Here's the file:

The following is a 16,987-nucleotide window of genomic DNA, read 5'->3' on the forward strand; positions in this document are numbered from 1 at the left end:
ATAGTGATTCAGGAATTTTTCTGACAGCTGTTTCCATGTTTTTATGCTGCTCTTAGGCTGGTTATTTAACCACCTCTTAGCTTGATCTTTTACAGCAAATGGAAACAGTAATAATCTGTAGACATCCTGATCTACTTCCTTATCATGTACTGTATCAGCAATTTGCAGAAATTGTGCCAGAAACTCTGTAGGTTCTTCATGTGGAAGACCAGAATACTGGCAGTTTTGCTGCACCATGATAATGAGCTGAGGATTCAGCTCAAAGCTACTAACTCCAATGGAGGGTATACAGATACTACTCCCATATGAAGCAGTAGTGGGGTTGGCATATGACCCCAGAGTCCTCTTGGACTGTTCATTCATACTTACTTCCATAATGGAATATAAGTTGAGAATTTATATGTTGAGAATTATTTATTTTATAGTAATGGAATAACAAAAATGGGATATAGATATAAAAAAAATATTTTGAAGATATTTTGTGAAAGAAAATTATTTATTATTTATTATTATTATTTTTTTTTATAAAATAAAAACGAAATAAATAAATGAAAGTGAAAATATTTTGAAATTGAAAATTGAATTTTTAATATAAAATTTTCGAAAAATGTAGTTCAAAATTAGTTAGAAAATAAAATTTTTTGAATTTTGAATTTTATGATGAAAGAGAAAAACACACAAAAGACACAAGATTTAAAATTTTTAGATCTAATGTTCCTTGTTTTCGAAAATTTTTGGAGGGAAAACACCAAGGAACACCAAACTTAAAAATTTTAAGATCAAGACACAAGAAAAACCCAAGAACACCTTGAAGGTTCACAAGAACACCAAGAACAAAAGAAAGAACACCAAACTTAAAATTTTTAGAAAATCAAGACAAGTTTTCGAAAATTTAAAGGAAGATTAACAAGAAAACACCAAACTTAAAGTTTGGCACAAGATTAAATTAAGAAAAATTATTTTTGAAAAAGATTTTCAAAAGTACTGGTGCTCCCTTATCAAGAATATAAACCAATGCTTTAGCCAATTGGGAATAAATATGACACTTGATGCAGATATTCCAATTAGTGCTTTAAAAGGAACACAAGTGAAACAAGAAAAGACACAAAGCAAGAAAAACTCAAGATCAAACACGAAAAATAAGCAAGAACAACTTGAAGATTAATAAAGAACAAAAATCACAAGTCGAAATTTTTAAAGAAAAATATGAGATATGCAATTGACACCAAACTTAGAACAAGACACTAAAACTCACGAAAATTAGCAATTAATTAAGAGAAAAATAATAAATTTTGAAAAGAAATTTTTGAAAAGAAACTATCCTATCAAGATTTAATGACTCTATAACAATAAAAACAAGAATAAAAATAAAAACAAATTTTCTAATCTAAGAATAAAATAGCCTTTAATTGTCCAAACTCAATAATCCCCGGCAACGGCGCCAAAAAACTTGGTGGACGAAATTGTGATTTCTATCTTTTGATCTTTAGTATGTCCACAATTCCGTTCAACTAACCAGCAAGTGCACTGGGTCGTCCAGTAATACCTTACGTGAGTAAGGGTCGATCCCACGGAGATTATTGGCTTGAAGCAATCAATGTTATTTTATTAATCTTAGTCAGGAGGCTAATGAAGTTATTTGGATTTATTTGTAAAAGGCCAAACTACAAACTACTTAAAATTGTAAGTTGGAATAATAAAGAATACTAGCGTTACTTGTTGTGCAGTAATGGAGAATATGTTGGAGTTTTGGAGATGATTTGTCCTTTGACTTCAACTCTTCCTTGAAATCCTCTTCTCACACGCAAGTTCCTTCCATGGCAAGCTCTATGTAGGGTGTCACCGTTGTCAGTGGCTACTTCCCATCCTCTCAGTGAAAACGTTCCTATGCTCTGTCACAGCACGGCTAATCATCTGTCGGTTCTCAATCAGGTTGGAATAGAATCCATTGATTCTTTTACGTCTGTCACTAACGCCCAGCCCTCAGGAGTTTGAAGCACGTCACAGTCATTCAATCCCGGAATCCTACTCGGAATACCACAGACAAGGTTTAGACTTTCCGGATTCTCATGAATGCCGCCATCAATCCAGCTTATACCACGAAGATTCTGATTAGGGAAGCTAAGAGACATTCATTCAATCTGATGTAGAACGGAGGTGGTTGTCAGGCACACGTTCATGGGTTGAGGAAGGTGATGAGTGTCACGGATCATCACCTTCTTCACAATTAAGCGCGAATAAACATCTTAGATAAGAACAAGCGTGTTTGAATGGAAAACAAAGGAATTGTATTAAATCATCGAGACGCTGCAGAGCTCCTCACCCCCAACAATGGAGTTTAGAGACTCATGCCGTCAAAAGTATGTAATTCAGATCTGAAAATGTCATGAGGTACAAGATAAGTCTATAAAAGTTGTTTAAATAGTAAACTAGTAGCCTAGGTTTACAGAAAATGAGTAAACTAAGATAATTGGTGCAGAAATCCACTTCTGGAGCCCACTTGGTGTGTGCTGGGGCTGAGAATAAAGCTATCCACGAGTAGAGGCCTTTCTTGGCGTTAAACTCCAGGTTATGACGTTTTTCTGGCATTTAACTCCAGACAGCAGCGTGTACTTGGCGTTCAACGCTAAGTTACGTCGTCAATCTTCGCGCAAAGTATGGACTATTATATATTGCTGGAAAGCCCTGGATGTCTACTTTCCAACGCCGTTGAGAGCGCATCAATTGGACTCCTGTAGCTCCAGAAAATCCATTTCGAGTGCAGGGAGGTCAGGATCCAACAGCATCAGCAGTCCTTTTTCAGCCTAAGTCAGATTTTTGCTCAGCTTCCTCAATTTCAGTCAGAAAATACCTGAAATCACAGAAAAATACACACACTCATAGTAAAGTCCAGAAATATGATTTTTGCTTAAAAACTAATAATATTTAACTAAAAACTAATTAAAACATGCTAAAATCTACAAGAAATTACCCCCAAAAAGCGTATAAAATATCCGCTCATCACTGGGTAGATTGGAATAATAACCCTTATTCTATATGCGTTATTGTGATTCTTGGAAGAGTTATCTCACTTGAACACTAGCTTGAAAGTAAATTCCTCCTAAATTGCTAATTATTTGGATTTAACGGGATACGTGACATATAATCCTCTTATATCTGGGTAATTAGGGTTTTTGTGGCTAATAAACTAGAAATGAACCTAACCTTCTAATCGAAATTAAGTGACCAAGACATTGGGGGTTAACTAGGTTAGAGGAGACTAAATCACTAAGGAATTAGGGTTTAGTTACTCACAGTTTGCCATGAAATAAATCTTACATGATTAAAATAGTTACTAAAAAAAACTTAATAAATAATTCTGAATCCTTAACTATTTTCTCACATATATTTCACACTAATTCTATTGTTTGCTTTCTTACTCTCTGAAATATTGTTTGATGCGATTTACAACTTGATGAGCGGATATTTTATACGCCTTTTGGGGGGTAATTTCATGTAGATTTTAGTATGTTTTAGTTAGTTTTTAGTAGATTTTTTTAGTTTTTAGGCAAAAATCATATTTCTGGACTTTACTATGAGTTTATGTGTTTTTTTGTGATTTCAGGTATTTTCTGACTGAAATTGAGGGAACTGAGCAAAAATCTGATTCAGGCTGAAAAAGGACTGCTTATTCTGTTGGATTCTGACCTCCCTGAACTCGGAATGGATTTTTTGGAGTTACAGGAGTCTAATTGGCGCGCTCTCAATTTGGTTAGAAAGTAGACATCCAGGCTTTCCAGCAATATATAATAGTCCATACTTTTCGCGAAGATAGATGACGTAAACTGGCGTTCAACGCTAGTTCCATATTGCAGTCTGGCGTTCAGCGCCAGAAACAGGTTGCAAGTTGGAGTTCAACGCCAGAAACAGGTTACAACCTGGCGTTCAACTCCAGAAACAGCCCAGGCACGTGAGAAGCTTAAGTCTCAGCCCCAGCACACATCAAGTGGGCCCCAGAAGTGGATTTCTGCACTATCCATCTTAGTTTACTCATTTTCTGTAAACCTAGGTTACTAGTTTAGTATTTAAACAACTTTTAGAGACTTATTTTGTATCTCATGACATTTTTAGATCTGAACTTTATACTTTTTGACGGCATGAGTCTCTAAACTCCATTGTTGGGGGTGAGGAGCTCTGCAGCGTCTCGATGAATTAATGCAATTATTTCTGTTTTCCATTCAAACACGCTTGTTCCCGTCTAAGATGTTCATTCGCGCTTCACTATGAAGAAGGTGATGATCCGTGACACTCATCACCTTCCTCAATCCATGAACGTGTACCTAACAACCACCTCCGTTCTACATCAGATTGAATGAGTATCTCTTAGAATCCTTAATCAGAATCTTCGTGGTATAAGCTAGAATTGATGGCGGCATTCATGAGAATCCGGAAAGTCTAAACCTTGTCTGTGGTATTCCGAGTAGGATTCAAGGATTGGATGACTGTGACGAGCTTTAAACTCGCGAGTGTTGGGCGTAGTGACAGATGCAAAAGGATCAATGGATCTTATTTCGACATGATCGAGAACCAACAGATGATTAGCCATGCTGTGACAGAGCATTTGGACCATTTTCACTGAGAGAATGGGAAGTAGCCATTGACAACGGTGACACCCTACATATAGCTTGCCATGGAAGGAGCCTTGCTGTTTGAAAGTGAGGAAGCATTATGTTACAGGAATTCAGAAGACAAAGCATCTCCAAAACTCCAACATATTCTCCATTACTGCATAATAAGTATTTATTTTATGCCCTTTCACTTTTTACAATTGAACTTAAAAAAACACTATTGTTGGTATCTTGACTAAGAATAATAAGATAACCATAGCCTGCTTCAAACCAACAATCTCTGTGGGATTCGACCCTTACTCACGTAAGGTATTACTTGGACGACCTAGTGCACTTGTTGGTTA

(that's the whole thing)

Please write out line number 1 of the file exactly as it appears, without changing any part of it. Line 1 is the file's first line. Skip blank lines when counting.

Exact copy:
The following is a 16,987-nucleotide window of genomic DNA, read 5'->3' on the forward strand; positions in this document are numbered from 1 at the left end: